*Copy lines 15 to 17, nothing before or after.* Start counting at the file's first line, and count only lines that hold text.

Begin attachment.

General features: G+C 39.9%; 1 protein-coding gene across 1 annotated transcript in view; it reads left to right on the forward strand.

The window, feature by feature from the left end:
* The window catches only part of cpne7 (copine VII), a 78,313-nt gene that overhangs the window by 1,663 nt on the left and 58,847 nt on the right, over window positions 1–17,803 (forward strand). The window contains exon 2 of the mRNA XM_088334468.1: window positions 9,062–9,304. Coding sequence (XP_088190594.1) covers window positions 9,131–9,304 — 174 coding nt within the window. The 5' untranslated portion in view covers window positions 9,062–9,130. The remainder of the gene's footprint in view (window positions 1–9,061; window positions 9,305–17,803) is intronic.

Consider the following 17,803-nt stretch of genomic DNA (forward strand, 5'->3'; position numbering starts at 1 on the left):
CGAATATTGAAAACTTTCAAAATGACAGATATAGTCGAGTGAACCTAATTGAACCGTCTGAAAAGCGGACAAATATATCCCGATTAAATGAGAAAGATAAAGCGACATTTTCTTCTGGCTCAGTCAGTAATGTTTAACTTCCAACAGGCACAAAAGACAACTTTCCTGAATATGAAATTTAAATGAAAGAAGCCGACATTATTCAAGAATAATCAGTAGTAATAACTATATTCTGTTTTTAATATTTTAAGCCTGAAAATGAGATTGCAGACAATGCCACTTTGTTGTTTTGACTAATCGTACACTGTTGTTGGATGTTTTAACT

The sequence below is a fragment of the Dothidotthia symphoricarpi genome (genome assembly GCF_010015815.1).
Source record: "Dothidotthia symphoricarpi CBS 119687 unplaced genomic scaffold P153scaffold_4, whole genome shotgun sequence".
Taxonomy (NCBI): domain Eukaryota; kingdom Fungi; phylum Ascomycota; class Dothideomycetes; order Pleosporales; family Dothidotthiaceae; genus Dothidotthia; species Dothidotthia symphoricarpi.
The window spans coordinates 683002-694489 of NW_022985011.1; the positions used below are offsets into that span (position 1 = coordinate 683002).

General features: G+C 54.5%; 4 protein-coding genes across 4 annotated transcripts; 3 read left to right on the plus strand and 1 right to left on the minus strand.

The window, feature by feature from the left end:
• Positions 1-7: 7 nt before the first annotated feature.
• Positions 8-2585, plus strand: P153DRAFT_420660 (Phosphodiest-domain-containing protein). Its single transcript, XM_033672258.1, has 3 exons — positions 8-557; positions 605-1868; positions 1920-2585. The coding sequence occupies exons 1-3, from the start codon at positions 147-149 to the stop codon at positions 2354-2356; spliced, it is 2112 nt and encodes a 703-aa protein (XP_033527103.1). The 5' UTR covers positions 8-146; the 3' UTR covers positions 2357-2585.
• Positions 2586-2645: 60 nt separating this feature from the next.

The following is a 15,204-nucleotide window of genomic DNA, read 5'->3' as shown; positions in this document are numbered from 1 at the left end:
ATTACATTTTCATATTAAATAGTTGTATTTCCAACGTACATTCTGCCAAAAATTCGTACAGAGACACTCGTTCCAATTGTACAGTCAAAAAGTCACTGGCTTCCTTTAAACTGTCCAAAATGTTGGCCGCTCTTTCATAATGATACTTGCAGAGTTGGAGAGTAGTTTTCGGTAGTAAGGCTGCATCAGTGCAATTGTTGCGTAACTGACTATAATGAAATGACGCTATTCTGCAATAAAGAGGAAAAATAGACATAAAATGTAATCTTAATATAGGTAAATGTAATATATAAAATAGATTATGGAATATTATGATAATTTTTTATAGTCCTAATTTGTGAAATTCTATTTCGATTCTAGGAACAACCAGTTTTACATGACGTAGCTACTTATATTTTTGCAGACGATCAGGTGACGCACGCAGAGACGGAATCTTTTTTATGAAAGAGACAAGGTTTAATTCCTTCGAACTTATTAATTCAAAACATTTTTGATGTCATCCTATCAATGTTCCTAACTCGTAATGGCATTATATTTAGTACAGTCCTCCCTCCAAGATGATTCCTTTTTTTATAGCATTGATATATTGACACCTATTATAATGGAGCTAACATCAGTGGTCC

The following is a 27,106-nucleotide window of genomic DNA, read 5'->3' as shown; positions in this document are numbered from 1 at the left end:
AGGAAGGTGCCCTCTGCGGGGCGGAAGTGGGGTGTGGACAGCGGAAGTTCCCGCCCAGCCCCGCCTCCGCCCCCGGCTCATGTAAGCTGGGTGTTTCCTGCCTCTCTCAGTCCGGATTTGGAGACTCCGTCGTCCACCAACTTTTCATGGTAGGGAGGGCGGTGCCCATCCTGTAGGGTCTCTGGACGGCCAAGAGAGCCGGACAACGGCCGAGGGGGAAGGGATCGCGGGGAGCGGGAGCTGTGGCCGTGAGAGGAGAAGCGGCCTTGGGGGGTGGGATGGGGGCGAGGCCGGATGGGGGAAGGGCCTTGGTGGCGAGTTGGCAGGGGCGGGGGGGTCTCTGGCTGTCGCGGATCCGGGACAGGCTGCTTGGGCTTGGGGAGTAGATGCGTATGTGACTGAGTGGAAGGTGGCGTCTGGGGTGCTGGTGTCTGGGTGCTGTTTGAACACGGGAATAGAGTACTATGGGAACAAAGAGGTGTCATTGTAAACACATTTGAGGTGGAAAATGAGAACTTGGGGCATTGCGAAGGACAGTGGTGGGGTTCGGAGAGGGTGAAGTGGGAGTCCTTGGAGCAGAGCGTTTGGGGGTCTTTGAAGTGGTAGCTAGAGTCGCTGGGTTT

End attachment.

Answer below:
The following is a 15,204-nucleotide window of genomic DNA, read 5'->3' as shown; positions in this document are numbered from 1 at the left end:
ATTACATTTTCATATTAAATAGTTGTATTTCCAACGTACATTCTGCCAAAAATTCGTACAGAGACACTCGTTCCAATTGTACAGTCAAAAAGTCACTGGCTTCCTTTAAACTGTCCAAAATGTTGGCCGCTCTTTCATAATGATACTTGCAGAGTTGGAGAGTAGTTTTCGGTAGTAAGGCTGCATCAGTGCAATTGTTGCGTAACTGACTATAATGAAATGACGCTATTCTGCAATAAAGAGGAAAAATAGACATAAAATGTAATCTTAATATAGGTAAATGTAATATATAAAATAGATTATGGAATATTATGATAATTTTTTATAGTCCTAATTTGTGAAATTCTATTTCGATTCTAGGAACAACCAGTTTTACATGACGTAGCTACTTATATTTTTGCAGACGATCAGGTGACGCACGCAGAGACGGAATCTTTTTTATGAAAGAGACAAGGTTTAATTCCTTCGAACTTATTAATTCAAAACATTTTTGATGTCATCCTATCAATGTTCCTAACTCGTAATGGCATTATATTTAGTACAGTCCTCCCTCCAAGATGATTCCTTTTTTTATAGCATTGATATATTGACACCTATTATAATGGAGCTAACATCAGTGGTCC

The following is a 27,106-nucleotide window of genomic DNA, read 5'->3' as shown; positions in this document are numbered from 1 at the left end: